September 04, 2007

Polanyi's argument for the autonomy of science

Blogging took an unexpected break this weekend, as I was dealing with a personal crisis which, while not entirely dealt with (and will not be until, most likely, the end of the semester), is at least now manageable.

So let's do some straight-up Analytic philosophy. Only of science, because I still have no patience for metaphysics.

In his (apparently) famous piece `The republic of science' (1962), Michael Polanyi gives an argument for the autonomy of science. In particular, he's arguing that scientists ought to be allowed and encouraged, by society at large, to pursue whatever research projects they like, rather than the research projects that are felt to be likely to be useful to society at large. This is vague, and that reflects the fact that the conclusion of the argument is vague.

The particular argument I'm interested comes from page 61, for those following along at home. The terminology I use below is my gloss on Polanyi. (In other words, this is definitely a paraphrase.)

(1) Academic credit is an accurate indication of scientifically promising research programmes.
(2) Society ought to distribute grant money (and other material resources necessary for research) according to the scientific promise of research programmes.
(3) Therefore, society ought to distribute grant money according to academic credit.

This conclusion is to be contrasted with something like

(4) Society ought to distribute grant money according to projected social utility.

Polanyi's conclusion holds science to be autonomous (at least normatively) in the sense that the property determining the distribution of grant money is internal to the institutions of science (albeit not the sort of evidence-and-theory model of science of the positivists). It is not, in particular, the property of being expected to produce something of great value to society as a whole (eg, new technologies that will allow us to grow ten times as much corn).

One quick paragraph on `academic credit'. This term just refers to the level of esteem a research programme (or researcher) enjoys among the community of scientists. If everyone thinks nonlinear dynamics is going to be the Next Big Thing, then nonlinear dynamics enjoys a large amount of academic credit. On the other hand, if everyone thinks string theory is a complete dead end, then string theory enjoys very little academic credit. Polanyi is arguing that, in this situation, nonlinear dynamics should get lots of grant money (and grad students and lab space), while string theory should be basically cut off.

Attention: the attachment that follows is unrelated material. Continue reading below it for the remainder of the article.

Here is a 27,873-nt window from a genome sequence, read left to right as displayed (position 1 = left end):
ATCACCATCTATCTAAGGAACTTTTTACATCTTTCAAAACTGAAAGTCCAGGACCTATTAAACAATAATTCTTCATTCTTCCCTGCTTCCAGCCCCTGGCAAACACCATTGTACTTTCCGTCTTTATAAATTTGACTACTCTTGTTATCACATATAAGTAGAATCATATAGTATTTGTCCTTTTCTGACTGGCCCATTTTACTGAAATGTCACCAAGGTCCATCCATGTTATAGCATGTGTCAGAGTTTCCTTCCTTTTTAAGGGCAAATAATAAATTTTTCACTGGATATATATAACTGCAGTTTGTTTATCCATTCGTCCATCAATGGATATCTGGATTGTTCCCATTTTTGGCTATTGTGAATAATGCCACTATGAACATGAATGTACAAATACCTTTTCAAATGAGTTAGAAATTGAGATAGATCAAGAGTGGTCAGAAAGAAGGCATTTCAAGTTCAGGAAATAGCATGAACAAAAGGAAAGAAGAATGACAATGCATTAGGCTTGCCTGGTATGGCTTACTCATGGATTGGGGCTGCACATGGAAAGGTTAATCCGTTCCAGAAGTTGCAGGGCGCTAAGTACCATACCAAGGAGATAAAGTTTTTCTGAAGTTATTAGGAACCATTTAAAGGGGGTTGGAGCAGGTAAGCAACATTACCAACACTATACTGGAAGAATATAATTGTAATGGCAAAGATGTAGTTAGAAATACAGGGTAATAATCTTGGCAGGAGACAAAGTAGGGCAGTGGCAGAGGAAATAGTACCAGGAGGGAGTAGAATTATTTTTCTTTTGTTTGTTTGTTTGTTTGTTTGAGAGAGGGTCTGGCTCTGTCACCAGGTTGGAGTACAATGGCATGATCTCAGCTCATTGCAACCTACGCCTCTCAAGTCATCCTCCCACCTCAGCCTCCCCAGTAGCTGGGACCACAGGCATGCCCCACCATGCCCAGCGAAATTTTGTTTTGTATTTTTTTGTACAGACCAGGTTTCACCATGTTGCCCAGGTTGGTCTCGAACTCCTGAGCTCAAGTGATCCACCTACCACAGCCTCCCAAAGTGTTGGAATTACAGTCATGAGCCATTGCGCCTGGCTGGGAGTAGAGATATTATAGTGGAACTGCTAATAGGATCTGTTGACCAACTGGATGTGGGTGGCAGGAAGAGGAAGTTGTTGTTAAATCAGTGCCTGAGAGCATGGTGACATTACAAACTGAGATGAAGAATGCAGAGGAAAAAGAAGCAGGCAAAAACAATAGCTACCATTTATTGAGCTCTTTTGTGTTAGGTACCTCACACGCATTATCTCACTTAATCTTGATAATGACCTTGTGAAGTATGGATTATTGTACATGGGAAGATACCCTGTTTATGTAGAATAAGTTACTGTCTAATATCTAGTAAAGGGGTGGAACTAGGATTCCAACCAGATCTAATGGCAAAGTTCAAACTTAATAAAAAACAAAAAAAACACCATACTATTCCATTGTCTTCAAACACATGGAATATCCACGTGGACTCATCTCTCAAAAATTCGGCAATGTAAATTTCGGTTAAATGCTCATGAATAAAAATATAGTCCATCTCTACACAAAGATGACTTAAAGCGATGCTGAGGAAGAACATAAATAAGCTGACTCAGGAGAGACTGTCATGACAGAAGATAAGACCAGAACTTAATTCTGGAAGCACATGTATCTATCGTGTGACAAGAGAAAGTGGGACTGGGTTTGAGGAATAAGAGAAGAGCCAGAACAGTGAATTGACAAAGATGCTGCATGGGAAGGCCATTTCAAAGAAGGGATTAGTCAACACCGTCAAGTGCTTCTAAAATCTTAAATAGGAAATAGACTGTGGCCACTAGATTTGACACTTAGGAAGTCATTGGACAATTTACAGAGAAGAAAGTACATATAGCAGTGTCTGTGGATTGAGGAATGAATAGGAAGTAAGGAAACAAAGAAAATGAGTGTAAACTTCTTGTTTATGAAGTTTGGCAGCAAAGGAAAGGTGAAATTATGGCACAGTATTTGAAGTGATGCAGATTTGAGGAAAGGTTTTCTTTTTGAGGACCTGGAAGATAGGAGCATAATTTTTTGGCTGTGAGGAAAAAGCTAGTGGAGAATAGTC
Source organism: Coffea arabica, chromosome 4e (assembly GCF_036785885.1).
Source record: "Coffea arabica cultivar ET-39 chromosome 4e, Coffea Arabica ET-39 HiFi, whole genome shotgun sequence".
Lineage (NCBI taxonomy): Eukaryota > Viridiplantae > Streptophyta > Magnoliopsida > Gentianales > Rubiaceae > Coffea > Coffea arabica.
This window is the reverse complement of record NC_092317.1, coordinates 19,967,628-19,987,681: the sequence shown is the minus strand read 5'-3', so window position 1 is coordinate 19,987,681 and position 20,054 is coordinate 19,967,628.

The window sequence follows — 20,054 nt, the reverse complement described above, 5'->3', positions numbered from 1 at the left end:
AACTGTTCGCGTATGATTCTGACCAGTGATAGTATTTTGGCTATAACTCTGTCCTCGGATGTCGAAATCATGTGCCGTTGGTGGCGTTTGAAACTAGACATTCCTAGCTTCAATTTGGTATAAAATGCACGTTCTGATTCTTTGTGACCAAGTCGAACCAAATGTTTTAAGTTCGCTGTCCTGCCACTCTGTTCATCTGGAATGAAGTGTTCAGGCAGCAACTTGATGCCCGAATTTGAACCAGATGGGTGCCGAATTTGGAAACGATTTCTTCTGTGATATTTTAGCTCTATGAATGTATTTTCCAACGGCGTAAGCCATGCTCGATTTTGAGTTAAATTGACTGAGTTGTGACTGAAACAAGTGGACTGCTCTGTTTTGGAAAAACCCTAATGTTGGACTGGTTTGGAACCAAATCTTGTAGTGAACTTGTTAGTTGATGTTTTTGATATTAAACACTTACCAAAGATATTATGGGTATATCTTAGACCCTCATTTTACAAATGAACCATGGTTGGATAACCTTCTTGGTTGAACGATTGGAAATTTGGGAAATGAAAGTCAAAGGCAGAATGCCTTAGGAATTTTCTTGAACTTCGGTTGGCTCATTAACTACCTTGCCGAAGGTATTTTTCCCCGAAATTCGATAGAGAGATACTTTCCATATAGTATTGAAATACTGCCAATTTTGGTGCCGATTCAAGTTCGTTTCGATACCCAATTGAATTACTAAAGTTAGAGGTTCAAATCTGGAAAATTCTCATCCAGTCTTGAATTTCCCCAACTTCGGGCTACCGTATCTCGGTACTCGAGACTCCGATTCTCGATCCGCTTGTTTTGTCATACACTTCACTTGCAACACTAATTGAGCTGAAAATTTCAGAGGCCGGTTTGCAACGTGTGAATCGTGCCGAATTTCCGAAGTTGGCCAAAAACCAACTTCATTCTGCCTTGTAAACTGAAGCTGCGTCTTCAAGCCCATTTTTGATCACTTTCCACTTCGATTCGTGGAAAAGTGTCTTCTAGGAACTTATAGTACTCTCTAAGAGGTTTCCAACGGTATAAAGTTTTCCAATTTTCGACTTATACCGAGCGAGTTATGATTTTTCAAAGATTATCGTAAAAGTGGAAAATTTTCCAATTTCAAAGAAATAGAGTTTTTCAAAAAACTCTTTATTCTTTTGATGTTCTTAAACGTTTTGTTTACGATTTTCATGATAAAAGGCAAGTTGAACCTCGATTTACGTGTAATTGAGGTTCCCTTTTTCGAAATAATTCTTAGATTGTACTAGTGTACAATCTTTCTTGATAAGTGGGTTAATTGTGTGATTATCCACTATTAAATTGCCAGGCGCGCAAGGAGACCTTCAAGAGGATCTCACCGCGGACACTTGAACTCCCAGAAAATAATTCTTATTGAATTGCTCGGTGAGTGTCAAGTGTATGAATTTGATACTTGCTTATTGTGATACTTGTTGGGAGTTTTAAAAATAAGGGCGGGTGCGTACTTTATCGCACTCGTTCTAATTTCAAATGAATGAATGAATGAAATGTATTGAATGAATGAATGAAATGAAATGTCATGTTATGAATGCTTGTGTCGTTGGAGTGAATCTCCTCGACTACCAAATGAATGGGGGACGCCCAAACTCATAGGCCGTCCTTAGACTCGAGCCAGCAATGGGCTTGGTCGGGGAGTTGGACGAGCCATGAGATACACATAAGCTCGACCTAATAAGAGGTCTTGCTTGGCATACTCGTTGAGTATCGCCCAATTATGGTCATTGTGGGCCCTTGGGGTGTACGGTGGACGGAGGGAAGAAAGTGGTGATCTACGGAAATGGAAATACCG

Another quick paragraph on `scientific promise'. This is supposed to be the promise (or, better, the potential or likelihood) of producting some new and valuable piece of pure knowledge. That `pure' is extremely important. Polanyi is operating with an implicit but very sharp division between science and technology (episteme and techne). Technology is a valuable product of scientific research, but is only an accidental product. The true product of scientific research is pure knowledge, and it is in this way that scientific research is valued `in itself'.

Now, I have a number of problems with this argument. First, and most trivially, we're not really given any reason to think (1) is true. But it's plausible, and there doesn't really seem any better way of measuring scientific promise around.

The blue whale that is the second problem is that (2) is begging the question, or coming so close to begging the question as makes no difference. With Polanyi's implicit distinction between science and technology, we can rewrite (4) as

(4') Society ought to distribute grant money according to technological promise.

If (4') is the anti-conclusion Polanyi is trying to reject, then (2) can't serve as a premiss. It's the conclusion he wants.

That is, if Polanyi's opponent is valuing science for its technological achievements, and not for its ability to produce pure knowledge, then of course the opponent is going to reject the premiss that grant money ought to be distributed according to the potential to produce pure knowledge. That, fundamentally, is just exactly where the disagreement lies.

Perhaps Polanyi intends (2) to be the real conclusion of the argument, and I'm just spectacularly misunderstanding him. But I don't see anything else that might serve as a premiss to get from (1) to (1).

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